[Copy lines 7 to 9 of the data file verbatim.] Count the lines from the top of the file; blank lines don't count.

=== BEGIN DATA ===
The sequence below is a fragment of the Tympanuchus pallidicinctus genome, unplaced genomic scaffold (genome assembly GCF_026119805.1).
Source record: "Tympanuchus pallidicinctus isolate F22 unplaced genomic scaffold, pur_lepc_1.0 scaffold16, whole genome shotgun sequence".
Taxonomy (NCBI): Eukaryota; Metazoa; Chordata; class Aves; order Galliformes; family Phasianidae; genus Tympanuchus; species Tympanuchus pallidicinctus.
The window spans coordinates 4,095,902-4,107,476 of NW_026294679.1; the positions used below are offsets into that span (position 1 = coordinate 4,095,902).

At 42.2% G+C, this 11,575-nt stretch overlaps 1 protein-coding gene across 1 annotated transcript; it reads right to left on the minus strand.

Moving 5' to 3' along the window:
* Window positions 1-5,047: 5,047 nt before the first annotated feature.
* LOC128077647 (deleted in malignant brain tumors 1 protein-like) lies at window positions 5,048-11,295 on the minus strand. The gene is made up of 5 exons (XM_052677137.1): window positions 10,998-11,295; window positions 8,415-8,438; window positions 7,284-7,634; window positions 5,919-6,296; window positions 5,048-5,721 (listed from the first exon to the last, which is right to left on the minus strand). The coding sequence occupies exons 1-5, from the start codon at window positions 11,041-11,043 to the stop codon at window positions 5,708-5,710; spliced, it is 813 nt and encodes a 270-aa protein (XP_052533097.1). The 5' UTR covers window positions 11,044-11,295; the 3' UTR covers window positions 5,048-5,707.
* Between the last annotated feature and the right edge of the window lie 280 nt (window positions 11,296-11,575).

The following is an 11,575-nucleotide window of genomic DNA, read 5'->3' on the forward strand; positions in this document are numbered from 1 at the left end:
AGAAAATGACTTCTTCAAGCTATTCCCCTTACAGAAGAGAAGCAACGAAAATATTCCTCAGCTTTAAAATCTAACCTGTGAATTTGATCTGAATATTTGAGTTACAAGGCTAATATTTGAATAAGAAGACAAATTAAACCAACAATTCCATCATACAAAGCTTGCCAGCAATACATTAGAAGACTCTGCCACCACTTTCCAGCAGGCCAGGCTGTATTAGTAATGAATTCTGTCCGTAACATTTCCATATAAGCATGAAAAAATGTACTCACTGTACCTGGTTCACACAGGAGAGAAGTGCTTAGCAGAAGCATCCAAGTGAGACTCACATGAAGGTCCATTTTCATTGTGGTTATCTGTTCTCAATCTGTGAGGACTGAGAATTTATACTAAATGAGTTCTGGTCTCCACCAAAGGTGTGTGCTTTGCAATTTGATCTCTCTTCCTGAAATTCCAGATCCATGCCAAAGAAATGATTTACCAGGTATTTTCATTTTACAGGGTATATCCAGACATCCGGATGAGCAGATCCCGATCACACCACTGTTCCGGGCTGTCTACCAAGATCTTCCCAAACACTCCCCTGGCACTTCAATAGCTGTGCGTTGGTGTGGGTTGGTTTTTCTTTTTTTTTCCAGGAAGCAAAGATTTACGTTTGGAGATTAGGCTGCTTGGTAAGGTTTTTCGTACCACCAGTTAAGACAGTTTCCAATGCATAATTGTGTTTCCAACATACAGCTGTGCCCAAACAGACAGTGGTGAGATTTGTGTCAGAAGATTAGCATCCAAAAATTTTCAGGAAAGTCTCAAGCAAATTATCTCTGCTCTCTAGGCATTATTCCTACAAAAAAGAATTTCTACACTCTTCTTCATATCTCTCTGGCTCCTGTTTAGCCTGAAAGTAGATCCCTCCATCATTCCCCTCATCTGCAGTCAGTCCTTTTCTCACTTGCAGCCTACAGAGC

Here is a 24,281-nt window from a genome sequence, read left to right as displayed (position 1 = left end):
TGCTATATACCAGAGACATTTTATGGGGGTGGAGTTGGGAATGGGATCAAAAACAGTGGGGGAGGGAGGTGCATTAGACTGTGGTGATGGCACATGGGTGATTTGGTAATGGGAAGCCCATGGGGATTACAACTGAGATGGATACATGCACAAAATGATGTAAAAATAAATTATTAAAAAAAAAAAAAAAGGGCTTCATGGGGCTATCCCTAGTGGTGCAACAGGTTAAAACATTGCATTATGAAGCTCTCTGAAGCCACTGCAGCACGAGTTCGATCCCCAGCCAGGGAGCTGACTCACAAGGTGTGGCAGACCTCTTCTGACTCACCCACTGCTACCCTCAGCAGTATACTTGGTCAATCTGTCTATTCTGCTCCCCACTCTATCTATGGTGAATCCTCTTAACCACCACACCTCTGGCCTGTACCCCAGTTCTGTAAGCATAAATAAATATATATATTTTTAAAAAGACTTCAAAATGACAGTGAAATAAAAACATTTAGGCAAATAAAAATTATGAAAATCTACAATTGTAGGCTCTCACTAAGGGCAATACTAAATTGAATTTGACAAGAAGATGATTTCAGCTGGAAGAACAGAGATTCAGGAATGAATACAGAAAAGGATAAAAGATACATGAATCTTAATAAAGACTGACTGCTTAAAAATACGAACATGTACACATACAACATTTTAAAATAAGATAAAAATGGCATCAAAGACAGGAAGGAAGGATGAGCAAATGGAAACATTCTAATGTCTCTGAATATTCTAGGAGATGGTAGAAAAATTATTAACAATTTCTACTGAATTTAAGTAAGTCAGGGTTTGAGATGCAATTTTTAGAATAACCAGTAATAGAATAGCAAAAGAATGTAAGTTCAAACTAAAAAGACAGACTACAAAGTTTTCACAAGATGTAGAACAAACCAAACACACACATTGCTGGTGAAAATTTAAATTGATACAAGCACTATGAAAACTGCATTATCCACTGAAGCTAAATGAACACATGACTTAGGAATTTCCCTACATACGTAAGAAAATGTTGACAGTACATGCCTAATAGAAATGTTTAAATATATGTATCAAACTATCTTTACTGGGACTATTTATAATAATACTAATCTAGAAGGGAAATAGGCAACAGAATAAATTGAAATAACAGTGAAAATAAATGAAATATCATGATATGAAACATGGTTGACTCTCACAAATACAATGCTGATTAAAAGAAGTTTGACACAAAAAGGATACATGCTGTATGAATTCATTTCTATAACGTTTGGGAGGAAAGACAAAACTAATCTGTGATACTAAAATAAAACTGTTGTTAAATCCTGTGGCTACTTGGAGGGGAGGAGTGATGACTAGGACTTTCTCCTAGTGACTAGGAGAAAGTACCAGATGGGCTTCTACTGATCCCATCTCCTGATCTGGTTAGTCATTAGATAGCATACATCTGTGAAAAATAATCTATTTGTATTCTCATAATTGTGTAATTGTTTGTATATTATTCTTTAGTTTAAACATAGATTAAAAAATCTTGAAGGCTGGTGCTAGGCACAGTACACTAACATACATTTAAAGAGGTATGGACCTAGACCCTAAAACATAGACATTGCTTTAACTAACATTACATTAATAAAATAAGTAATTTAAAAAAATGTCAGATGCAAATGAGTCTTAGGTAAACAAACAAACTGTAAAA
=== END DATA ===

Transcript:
* Window positions 1-5,047: 5,047 nt before the first annotated feature.
* LOC128077647 (deleted in malignant brain tumors 1 protein-like) lies at window positions 5,048-11,295 on the minus strand. The gene is made up of 5 exons (XM_052677137.1): window positions 10,998-11,295; window positions 8,415-8,438; window positions 7,284-7,634; window positions 5,919-6,296; window positions 5,048-5,721 (listed from the first exon to the last, which is right to left on the minus strand). The coding sequence occupies exons 1-5, from the start codon at window positions 11,041-11,043 to the stop codon at window positions 5,708-5,710; spliced, it is 813 nt and encodes a 270-aa protein (XP_052533097.1). The 5' UTR covers window positions 11,044-11,295; the 3' UTR covers window positions 5,048-5,707.
* Between the last annotated feature and the right edge of the window lie 280 nt (window positions 11,296-11,575).